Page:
A year ago, Morgan Stanley said it was buying Solium Capital Inc.’s stock plan business for $900 million in a bid to add younger clients and tech startups to its stock-plan administration business.
On Thursday morning, the wirehouse firm said it had set a goal to convert one million of those stock-plan investors to wealth-management relationships over the next five to seven years, through a variety of offerings on Morgan Stanley’s expanding platform. So far, the firm has moved just 5,000 of the stock-plan clients to wealth management, according to a strategic update presentation the firm released early Thursday as part of its fourth-quarter and full-year 2019 earnings.
The focus on the stock-plan clients comes as the firm drives its advisers to use technology to chase trillions of dollars in customer assets held outside the firm.
Like Merrill Lynch and UBS, Morgan Stanley a few years ago said it was cutting back drastically on recruiting experienced financial advisers, which is costly and labor-intensive, and instead focusing more on growing the annual revenues of its current roster of brokers and advisers through technology and training.
For example, along with last year’s acquisition of Solium Capital, Morgan Stanley said in September that it was adding more services for 401(k) participants and other workplace clientele as part of a plan to leverage its workplace access to grow its wealth management business as it seeks to build out more services for participants and become a sort of one-stop shop for their financial lives.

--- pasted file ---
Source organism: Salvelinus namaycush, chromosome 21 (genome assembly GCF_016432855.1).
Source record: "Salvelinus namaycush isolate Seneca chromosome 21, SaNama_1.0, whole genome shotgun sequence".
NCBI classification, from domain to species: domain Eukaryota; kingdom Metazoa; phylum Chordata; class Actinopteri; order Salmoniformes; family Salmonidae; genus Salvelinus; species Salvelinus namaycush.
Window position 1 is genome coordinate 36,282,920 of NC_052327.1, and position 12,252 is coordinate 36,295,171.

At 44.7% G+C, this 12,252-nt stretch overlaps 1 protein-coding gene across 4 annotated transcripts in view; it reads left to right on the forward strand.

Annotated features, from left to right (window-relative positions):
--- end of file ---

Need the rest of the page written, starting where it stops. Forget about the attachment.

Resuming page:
“We think this a very interesting space,” said CEO James Gorman on a conference call with analysts Thursday when asked about the stock-plan business, which is marketed as Shareworks by Morgan Stanley. He said it was part of the firm’s move to drive its digital platform and expand its universe of clients.
To that end, Morgan Stanley said that 90% of its financial adviser teams are using digital tools.
Morgan Stanley has been goosing financial advisers to chase assets using new technology. In the middle of 2018, it unveiled a revised pay plan to drive advisers’ adaptation of technology.
Meanwhile, Morgan Stanley’s wealth management business reported record net revenues of $17.7 billion for the full year of 2019, a year-over-year increase of 3%, as well as record annual profit before taxes of $4.8 billion, up 7% from 2018. Its adviser head count dipped 1% for the year, ending 2019 at 15,468.